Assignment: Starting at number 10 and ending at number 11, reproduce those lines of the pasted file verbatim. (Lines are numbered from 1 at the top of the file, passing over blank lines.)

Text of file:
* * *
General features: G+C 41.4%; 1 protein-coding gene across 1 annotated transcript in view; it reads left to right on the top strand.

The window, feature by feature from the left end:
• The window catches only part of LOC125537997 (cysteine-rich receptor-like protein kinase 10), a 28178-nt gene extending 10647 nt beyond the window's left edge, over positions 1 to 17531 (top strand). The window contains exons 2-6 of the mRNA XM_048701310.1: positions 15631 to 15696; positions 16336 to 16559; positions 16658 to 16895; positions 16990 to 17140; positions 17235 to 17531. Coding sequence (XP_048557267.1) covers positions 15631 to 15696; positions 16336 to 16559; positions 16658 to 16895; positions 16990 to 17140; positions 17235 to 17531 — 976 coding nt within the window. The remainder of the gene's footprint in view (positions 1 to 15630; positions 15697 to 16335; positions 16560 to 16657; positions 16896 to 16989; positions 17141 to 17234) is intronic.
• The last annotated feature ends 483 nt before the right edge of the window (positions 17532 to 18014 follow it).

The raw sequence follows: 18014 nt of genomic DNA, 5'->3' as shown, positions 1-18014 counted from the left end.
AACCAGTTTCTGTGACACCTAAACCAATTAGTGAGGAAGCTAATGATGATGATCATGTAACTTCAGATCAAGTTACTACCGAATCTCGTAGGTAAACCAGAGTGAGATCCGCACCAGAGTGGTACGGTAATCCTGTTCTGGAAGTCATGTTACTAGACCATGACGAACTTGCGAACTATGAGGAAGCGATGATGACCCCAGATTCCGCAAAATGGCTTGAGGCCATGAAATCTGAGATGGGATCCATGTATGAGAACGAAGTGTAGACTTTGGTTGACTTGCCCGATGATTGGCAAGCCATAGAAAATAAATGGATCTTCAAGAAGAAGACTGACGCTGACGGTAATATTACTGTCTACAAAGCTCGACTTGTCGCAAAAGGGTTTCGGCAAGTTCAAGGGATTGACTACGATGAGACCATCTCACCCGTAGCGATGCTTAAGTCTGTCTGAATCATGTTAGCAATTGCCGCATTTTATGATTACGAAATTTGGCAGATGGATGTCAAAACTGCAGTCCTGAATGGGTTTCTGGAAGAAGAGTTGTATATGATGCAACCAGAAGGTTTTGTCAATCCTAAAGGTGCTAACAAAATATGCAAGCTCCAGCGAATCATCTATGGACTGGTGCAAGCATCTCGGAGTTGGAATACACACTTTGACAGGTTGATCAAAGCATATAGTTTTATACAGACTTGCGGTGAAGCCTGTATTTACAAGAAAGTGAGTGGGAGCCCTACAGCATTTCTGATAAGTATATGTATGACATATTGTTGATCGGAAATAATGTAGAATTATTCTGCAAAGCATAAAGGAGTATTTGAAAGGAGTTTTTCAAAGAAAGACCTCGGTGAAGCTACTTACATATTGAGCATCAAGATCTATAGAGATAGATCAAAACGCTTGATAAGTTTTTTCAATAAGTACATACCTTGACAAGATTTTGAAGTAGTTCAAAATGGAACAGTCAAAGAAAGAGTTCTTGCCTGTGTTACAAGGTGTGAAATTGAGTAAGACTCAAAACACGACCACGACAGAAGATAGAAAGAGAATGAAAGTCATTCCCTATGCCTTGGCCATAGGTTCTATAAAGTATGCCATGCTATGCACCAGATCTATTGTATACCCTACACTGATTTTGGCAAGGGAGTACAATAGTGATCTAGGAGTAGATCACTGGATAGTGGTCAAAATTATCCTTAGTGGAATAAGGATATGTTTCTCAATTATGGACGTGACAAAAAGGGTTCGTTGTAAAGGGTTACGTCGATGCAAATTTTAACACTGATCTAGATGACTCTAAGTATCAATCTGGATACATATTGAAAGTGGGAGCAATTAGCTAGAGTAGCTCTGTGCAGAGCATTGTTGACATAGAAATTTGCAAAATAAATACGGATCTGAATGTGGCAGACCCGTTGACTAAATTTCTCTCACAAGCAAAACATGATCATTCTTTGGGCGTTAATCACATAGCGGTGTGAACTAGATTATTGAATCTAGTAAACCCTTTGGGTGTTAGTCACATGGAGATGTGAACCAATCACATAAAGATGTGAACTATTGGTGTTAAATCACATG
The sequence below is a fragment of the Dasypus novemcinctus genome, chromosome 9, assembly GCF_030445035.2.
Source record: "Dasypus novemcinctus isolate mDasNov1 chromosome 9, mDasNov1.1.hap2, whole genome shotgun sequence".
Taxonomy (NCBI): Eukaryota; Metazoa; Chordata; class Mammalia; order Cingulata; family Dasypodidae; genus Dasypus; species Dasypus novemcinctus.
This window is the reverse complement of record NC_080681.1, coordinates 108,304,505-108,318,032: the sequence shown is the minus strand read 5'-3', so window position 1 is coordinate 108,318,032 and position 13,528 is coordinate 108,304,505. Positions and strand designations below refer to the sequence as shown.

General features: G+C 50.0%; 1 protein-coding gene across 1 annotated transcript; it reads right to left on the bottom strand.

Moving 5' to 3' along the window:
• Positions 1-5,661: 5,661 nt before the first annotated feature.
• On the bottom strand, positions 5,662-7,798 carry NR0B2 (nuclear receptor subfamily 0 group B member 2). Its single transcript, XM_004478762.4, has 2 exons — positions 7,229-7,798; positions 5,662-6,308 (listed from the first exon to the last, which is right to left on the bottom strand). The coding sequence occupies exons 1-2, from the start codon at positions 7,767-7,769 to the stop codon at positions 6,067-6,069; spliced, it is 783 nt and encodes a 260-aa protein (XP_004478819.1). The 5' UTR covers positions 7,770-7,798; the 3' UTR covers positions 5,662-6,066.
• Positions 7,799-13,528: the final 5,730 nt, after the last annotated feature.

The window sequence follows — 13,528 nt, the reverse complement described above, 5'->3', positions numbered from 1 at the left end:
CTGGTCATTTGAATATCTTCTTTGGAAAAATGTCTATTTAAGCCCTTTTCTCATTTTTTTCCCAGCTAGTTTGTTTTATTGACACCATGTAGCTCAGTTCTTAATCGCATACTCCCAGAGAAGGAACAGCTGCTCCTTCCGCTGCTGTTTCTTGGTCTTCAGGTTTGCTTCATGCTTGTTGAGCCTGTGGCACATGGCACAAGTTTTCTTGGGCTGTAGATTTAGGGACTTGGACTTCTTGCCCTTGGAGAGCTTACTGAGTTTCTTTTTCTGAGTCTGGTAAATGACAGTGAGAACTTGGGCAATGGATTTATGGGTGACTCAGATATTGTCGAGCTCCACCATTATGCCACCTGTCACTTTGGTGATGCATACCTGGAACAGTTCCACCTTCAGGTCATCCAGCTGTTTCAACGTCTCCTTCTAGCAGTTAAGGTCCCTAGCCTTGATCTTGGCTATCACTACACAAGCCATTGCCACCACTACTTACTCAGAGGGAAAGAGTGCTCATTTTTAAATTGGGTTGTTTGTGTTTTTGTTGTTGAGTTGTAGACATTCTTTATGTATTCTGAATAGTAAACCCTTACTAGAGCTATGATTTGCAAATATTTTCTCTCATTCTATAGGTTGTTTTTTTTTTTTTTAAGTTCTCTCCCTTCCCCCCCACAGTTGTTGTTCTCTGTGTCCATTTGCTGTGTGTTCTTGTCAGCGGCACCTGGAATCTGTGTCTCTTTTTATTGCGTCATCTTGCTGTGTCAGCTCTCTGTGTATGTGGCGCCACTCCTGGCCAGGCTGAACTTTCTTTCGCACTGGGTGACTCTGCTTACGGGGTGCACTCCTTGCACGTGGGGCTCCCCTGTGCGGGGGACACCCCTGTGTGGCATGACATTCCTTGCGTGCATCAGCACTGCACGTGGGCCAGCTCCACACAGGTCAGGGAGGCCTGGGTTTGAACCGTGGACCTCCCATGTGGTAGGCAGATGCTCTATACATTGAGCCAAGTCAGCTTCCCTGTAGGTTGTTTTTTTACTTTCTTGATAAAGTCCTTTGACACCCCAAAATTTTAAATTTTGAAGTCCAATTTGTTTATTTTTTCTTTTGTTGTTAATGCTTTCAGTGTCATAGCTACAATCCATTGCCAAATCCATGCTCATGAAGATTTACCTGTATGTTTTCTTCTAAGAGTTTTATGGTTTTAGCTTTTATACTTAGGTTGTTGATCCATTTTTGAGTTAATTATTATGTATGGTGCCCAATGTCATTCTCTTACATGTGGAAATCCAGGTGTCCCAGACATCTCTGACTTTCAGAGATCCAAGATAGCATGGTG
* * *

This window is the reverse complement of record NC_080681.1, coordinates 108,304,505-108,318,032: the sequence shown is the minus strand read 5'-3', so window position 1 is coordinate 108,318,032 and position 13,528 is coordinate 108,304,505. Positions and strand designations below refer to the sequence as shown.

General features: G+C 50.0%; 1 protein-coding gene across 1 annotated transcript; it reads right to left on the bottom strand.